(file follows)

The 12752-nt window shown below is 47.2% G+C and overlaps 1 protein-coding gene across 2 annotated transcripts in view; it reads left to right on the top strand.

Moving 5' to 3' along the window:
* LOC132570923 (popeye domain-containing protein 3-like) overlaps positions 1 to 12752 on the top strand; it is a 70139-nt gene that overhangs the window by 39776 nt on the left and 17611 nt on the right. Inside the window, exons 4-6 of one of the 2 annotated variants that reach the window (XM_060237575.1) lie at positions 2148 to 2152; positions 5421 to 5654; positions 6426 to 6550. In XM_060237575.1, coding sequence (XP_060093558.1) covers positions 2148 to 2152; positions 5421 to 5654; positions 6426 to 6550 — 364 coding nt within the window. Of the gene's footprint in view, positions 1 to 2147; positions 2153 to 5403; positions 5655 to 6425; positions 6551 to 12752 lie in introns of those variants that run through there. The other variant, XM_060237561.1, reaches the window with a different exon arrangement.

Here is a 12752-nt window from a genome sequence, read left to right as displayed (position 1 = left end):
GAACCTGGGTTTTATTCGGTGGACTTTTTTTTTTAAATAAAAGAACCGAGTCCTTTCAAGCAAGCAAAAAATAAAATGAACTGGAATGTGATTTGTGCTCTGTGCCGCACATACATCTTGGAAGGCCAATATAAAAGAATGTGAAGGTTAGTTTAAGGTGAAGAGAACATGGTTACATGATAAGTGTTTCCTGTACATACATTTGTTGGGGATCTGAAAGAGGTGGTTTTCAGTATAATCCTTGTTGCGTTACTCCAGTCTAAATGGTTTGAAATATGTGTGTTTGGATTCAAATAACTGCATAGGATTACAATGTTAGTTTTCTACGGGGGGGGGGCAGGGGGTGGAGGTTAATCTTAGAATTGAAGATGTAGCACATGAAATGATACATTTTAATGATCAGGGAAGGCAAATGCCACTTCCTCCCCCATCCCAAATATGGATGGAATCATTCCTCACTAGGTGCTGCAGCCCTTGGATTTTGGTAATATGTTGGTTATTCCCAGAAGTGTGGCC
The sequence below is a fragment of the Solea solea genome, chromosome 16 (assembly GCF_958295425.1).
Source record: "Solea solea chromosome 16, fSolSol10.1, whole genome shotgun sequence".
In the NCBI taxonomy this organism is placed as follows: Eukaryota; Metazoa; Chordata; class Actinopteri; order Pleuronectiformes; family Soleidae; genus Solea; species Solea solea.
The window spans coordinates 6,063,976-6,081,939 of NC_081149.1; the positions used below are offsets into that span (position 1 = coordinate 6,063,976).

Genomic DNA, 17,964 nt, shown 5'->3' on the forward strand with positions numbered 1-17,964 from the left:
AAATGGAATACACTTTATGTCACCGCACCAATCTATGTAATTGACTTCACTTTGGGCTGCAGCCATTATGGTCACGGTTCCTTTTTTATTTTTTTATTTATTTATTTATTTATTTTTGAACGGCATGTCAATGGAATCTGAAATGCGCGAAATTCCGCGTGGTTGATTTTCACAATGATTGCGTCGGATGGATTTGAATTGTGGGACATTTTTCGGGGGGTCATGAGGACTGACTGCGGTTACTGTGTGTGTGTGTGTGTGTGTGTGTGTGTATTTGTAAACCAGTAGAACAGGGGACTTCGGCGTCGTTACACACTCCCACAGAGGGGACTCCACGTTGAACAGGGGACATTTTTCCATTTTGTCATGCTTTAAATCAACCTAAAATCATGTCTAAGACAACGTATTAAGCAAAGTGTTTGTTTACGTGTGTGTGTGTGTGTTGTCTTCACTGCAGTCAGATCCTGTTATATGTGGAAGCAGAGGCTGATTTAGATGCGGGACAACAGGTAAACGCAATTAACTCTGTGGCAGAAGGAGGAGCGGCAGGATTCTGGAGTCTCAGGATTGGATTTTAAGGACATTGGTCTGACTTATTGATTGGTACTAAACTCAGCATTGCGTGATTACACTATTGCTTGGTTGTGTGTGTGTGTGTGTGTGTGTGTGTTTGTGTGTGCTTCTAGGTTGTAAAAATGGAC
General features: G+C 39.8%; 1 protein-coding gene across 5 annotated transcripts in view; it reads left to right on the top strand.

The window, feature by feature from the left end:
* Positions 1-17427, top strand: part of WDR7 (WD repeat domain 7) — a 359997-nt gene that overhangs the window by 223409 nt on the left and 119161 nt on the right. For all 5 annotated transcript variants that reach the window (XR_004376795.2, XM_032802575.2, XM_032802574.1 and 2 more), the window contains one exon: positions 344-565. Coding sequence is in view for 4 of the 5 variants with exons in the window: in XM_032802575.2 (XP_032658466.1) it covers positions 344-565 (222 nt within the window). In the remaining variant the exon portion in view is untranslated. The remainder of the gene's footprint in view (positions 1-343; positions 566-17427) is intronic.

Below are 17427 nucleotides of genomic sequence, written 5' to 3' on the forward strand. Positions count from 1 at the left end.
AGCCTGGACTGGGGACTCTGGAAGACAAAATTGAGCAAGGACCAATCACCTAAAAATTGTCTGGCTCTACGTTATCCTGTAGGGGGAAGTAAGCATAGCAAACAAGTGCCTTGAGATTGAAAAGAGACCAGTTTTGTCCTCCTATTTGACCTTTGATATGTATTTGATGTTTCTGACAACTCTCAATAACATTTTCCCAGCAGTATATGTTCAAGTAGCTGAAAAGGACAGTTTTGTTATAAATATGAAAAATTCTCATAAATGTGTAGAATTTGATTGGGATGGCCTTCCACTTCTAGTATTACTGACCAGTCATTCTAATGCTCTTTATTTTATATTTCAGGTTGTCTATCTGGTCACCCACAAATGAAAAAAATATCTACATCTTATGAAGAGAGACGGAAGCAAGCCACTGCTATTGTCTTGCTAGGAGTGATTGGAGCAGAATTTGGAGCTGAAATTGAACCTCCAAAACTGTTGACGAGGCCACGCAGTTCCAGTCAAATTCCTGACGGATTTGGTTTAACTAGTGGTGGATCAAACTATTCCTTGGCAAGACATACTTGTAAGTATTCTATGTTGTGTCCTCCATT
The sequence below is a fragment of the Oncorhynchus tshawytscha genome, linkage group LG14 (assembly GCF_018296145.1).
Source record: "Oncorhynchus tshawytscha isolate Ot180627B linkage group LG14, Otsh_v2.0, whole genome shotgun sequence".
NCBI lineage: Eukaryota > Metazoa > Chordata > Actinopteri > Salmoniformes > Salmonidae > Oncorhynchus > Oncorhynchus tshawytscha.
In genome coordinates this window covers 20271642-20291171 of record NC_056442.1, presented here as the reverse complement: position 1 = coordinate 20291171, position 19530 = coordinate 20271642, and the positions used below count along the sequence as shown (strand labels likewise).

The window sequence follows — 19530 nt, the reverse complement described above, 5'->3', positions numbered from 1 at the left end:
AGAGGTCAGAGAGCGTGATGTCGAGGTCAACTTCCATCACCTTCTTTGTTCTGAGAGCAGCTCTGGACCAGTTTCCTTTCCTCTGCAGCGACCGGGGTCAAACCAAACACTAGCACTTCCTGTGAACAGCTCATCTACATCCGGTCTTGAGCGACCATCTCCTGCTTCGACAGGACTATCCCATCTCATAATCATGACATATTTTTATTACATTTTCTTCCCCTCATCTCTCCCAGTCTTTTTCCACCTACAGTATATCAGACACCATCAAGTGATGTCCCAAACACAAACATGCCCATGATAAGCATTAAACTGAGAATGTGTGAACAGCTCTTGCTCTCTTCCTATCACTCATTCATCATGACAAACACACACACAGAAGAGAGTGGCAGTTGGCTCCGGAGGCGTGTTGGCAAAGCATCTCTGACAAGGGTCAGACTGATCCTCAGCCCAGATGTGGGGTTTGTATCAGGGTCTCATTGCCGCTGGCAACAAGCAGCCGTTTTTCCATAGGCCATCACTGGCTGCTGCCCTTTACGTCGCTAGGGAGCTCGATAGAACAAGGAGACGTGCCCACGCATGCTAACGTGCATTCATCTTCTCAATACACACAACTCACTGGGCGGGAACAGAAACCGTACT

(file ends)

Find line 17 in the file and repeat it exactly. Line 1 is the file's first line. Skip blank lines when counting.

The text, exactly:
The sequence below is a fragment of the Oncorhynchus tshawytscha genome, linkage group LG14 (assembly GCF_018296145.1).